Monday, November 15, 2010

The Paradox of Creationism and Non-Corporeality.

Proving the existence of God is a topic discussed from time immemorial and seems to be a never-ending subject. I believe that the cause is the lack of definitions[1]. When we are trying to prove the existence of God, the thinking is that we are talking about a personal God, an entity that created and controls existence and is involved in it on a constant basis. That is the God that is relevant to the general public and is therefore the one that is instinctively sought after. Unfortunately, the only thing that we can prove unequivocally is the existence of a non-contingent entity that is uniquely non-contingent, non-physical and whose “existence” itself is only a term used for an entity that “exists” in an “existence” that we cannot fathom.

“…for even the term “existence” is applied to Him and other things, according to our opinion, only by way of absolute equivocation.” (MN 1:52, repeated in MN 1:35, 56 and 57.)

I say “Prove”, but I have to add a caveat even to this. Let me explain. Rambam in the introductory chapters to his discussion of the proofs for the existence of God presents the most common proofs, the ones used to this day, which are based on creation and referred to nowadays as “ID - Intelligent design” and which he vehemently rejects.   Rambam explains that basing the existence of God on the argument that the world[2] must have a creator for it to be so magnificently structured is a very risky approach. He argues that there is no unequivocal proof that the world was created. It is only an argument that seems to be the most appealing and logical but cannot be proven incontrovertibly. Basing the existence of God on such a weak base is not a good idea. He therefore undertakes to prove it based on the possibility of an eternal universe too. He brings several proofs and one of the most compelling to me is the one arguing that in a world that we observe as being contingent, where every part of it is contingent on a preceding cause, there must be one entity that is non-contingent – that entity is what we call God[3]. In essence, he therefore shows that whether we believe in a created universe or an eternal one, there must be an entity, a “First Existent” that we refer to as God. The problem that we face is that the God that emerges from the eternal universe argument is necessarily uniquely non-contingent and therefore non- physical while the one that emerges from the creationist argument does not necessarily have to be non-physical and therefore uniqueness cannot be proven.

The universe is either eternal or has had a beginning; if it had a beginning, there must necessarily exist a being which caused the beginning; this is clear to common sense; for a thing that has had a beginning, cannot be the cause of its own beginning, another must have caused it. The universe was therefore created by God. If on the other hand the universe were eternal, it could in various ways be proved that apart from the things which constitute the universe, there exists a being which is neither body nor a force in a body, and which is one, eternal, not preceded by any cause, and immutable. That being is God.” (MN 1:71)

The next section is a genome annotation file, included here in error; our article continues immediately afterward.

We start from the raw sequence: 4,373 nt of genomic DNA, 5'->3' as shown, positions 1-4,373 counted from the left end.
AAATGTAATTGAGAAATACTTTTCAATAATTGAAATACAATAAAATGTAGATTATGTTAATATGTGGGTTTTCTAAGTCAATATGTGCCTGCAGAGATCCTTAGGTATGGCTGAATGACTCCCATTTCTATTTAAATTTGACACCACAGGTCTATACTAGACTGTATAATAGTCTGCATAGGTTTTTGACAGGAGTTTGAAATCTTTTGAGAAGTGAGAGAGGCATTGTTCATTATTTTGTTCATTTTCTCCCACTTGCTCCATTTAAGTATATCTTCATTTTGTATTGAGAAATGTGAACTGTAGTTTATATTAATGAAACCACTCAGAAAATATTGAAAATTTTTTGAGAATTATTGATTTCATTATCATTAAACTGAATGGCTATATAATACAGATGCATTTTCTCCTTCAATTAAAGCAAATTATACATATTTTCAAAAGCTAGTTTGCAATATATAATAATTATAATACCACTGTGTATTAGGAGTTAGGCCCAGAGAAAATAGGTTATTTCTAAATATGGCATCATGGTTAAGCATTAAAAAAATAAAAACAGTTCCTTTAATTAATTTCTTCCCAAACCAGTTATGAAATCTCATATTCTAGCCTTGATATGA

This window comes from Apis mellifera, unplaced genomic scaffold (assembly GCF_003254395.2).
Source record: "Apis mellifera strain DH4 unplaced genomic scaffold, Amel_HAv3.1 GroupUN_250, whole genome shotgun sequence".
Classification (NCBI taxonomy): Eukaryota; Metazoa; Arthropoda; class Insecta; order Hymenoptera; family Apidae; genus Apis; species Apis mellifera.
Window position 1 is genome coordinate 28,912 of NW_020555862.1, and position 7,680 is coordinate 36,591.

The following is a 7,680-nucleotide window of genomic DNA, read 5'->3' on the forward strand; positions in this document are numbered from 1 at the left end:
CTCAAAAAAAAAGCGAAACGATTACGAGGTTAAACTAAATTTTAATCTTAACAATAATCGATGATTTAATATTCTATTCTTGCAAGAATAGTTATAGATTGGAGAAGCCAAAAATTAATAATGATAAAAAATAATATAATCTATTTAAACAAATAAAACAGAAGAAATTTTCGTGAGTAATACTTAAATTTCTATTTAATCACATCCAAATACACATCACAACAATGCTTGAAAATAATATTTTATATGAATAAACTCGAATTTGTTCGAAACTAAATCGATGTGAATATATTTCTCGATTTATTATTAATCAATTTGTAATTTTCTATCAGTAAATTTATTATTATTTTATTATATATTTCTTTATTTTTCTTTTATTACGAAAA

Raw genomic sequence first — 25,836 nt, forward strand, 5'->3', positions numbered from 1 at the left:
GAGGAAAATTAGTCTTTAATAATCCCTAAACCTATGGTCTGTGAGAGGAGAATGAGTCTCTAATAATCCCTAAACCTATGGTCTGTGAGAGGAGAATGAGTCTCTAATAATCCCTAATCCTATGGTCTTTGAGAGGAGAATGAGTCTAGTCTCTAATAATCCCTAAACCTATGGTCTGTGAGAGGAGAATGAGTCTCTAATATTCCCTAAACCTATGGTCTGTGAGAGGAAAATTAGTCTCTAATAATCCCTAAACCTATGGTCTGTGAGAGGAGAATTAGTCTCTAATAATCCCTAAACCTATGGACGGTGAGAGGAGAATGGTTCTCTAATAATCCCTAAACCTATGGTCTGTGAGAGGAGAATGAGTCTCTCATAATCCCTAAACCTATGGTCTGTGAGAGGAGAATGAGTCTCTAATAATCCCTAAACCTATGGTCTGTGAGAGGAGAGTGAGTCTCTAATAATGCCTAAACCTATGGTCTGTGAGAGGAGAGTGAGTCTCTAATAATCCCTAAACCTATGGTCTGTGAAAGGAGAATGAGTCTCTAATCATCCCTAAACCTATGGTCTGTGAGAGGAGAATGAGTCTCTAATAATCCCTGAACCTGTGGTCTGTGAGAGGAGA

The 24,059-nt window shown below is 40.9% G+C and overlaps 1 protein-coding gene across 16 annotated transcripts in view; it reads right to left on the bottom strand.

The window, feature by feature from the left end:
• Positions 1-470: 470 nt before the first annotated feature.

Unity and non-corporeality can only be unequivocally proven if one assumes an eternal universe. A created universe can accept a non-corporeal unique God but it cannot be unequivocally proven. We therefore face a great paradox – accept creation – God does not have to be non-corporeal, accept eternity of the universe, God must be non-corporeal. We, Jews, who accept creation as a belief should therefore be able to live with the idea of a physical God. In fact, many great Jews did believe that God was corporeal. Ra’avad in Hilchot Teshuvah 3:7 makes the famous comment that “greater and better people [than Rambam who considers corporealists as minim] accepted that belief based on what they read in the scriptures and even more in the Aggadot that confuse thinking”.

It is with this in mind that I believe Hilchot Teshuvah 3:7 becomes clearer. 

טו  [ז] חמישה הן הנקראין מינים:  האומר שאין שם אלוה, ואין לעולם מנהיג; והאומר שיש שם מנהיג, אבל הם שניים או יתר; והאומר שיש שם ריבון אחד, אלא שהוא גוף ובעל תמונה; וכן האומר שאינו לבדו ראשון וצור לכול; וכן העובד אלוה זולתו, כדי להיות מליץ בינו ובין ריבון העולמים.  כל אחד מחמישה אלו מין.

The first of the five “Minim” must be read as one who accepts the existence of an entity such as God but does not accept Him as the entity responsible for natural law (מנהיג)[4]. An atheist, one who does not believe in the existence of God altogether, is not a Min – a religious definition. Denial of the existence of a “First Existent” is illogical because,